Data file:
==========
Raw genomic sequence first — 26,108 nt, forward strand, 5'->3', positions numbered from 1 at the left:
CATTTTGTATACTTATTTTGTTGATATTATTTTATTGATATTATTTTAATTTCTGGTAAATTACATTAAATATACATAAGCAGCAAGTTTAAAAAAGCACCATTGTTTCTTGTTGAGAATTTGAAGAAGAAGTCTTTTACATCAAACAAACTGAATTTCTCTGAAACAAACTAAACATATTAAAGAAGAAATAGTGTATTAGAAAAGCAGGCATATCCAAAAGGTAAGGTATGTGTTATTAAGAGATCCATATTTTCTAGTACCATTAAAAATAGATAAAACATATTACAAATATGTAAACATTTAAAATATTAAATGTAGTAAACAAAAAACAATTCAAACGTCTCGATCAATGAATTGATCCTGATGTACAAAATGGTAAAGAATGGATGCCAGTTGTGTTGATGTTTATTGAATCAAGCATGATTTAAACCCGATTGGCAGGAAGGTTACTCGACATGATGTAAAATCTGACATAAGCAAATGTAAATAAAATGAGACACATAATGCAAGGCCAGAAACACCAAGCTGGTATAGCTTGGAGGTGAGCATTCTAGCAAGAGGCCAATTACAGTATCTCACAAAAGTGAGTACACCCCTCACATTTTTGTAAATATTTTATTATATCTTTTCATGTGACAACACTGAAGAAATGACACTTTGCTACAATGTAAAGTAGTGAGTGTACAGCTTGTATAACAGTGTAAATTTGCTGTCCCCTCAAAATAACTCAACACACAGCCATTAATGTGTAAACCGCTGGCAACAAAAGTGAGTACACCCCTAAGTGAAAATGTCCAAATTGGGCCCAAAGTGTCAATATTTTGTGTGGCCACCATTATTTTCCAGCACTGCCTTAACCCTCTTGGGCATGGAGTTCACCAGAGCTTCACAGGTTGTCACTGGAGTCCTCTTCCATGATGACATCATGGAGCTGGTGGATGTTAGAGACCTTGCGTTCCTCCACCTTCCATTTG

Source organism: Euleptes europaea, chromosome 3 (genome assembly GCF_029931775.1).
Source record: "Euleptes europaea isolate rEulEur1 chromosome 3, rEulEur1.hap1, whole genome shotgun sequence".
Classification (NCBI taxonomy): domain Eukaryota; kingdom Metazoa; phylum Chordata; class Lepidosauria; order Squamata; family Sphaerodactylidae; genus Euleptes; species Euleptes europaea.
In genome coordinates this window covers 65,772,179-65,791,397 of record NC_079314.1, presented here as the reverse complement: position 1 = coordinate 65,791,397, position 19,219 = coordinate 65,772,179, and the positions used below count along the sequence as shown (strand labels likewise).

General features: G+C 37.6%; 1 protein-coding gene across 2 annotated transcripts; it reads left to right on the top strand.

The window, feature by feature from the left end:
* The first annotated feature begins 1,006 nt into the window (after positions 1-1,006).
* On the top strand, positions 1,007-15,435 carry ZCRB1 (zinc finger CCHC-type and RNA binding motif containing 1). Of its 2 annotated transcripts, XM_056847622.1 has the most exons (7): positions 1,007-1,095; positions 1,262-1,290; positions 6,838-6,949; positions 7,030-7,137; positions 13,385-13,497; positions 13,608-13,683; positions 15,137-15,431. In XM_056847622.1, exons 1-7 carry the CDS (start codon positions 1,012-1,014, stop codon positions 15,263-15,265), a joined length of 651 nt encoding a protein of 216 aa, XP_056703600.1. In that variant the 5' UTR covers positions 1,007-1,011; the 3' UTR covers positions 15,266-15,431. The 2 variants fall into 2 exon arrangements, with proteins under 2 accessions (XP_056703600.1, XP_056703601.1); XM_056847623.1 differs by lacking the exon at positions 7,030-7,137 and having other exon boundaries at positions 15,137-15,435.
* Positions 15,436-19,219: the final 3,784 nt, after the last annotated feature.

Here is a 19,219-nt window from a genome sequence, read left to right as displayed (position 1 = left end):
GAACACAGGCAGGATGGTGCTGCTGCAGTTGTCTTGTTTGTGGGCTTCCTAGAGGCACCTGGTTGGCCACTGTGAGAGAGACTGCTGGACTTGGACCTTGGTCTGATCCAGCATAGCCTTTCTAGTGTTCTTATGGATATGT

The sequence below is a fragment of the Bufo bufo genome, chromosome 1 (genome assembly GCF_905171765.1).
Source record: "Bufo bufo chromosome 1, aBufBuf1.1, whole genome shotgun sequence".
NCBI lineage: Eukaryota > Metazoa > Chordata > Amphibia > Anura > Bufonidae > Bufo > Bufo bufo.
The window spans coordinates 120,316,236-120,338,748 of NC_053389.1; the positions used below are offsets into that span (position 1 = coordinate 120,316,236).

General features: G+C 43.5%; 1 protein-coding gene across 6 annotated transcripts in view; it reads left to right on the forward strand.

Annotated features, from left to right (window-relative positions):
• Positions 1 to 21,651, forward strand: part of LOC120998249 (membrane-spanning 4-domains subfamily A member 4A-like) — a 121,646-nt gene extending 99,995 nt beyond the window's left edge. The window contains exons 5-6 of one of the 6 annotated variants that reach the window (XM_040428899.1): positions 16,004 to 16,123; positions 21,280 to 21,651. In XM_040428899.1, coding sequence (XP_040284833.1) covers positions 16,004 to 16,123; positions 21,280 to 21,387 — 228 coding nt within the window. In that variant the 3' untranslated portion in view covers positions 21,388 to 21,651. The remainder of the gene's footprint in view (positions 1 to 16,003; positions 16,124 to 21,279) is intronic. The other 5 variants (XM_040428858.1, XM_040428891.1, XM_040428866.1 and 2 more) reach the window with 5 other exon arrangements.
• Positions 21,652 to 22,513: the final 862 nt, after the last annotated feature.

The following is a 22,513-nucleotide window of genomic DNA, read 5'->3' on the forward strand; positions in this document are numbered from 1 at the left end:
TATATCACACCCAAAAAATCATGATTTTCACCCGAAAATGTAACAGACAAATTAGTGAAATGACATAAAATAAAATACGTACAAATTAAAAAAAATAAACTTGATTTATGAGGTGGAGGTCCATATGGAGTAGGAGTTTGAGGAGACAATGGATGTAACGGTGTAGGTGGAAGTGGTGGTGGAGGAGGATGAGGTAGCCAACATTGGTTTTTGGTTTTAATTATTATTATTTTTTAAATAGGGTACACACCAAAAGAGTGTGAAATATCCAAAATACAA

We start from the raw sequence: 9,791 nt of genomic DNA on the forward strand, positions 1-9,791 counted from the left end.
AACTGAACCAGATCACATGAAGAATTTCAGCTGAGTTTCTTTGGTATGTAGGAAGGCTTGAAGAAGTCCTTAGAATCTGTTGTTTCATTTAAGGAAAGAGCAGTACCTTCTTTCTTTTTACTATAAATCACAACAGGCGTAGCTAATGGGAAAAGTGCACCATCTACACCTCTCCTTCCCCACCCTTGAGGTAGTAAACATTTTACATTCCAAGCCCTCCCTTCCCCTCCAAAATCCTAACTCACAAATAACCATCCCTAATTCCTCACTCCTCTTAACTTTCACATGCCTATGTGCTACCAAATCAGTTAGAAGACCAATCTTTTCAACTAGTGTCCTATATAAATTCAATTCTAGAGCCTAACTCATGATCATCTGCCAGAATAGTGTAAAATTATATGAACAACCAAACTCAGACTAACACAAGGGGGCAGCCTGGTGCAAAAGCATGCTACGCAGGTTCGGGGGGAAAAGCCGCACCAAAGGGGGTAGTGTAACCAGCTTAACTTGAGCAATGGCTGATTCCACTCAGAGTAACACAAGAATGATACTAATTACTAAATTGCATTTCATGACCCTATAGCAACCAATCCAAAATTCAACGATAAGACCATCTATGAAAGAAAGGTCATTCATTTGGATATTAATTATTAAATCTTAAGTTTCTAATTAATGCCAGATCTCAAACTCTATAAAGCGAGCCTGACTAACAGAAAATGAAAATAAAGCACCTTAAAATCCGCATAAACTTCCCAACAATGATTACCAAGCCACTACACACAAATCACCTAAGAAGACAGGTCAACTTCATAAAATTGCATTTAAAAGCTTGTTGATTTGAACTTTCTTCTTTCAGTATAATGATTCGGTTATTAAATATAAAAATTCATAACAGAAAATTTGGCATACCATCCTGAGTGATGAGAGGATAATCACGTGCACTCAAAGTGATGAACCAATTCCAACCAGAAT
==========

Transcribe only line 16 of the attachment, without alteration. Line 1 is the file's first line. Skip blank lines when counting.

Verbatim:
NCBI lineage: Eukaryota > Metazoa > Chordata > Amphibia > Anura > Bufonidae > Bufo > Bufo bufo.